Jeenbekov, who had faced calls to step down from protesters and political opponents, said in a statement released by his office that holding on to power wasn’t “worth the integrity of our country and harmony in society”.
“For me, peace in Kyrgyzstan, the country’s integrity, the unity of our people and the calm in the society are above all else,” Jeenbekov said.
Kyrgyzstan, a country of 6.5 million people located on the border with China, was plunged into chaos following a vote on 4 October that election officials said was won by pro-government parties. However, the opposition argued that the election was tainted by vote-buying and other irregularities.
Protesters then took over government buildings, looting some offices, and the central election commission nullified the election. The opposition then announced plans to oust Jeenbekov and form a new government.
Jeenbekov kept a low profile in the first few days after the vote, using the infighting among protest leaders to dig in. He introduced a state of emergency in the capital, Bishkek, which was endorsed on Tuesday by parliament.
Authorities deployed troops to Bishkek over the weekend and introduced the curfew. The move eased tensions in the city, where residents had begun forming vigilante groups to protect property in anticipation of looting that accompanied previous uprisings. Stores and banks that were closed last week have reopened.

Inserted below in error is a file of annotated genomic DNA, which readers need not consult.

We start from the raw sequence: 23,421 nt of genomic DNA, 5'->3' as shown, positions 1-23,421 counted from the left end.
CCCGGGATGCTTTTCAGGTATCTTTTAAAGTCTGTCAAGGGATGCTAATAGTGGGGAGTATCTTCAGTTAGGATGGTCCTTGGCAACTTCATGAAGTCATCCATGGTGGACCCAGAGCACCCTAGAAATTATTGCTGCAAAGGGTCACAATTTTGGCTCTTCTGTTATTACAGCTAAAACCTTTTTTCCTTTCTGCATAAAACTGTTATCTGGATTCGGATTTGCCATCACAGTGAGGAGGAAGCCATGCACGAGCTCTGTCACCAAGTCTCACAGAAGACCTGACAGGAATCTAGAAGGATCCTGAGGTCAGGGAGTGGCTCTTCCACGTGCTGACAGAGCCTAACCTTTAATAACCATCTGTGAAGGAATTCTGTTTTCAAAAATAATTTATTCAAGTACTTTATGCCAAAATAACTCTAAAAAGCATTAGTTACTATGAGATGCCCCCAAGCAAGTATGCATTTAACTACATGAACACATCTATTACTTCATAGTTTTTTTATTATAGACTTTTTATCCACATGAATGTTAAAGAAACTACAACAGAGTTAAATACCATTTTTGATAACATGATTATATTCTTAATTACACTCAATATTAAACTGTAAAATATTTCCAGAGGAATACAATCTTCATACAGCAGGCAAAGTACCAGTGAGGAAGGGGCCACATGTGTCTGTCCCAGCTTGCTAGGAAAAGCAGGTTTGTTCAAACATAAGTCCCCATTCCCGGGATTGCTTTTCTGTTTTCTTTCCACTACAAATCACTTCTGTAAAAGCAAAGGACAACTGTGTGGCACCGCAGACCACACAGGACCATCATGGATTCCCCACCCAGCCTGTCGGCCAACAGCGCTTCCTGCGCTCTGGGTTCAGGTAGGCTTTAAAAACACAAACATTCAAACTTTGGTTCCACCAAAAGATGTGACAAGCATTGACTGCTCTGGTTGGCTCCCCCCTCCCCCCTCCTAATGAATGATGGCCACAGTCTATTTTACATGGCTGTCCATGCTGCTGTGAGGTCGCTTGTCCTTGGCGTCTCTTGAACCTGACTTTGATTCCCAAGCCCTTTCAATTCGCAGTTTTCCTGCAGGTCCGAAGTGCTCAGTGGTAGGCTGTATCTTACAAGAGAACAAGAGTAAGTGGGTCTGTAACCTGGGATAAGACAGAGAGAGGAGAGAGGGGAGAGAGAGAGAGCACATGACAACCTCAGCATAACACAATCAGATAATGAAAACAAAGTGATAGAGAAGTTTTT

In an effort to stem the unrest, Jeenbekov on Wednesday endorsed the appointment of Sadyr Japarov, a former lawmaker who was freed from jail by demonstrators last week, as the country’s new prime minister.
Japarov promised his supporters to push for Jeenbekov’s resignation and held talks with the president hours after Jeenbekov signed off on his appointment. After the talks, Jeenbekov said he would stay in the job until the political situation in Kyrgyzstan stabilised.
But hundreds of Japarov’s supporters rallied in the capital on Wednesday, demanding the president’s resignation and threatening to storm his residence. Japarov promised he would meet the president again on Thursday to convince him to step down.
It wasn’t immediately clear whether the meeting took place, but the protests demanding Jeenbekov’s resignation continued on Thursday morning.
Jeenbekov said in his statement that the situation in Bishkek “remains tense“ despite the fact that the new cabinet was appointed the day before, and that he doesn’t want to escalate these tensions.
“On one side, there are the protesters, on the other, law enforcement. Military personnel and law enforcement services are obligated to use weapons to protect the state residence. In this case, blood will be shed, it is inevitable,“ Jeenbekov’s statement said. “I don’t want to go down in history as a president who shot at his own citizens and shed blood.”
The turmoil marks the third time in 15 years that demonstrators have moved to oust a government in Kyrgyzstan, one of the poorest nations to emerge from the former Soviet Union.
As in the uprisings that ousted presidents in 2005 and 2010, the current protests have been driven by clan rivalries that shape the country’s politics.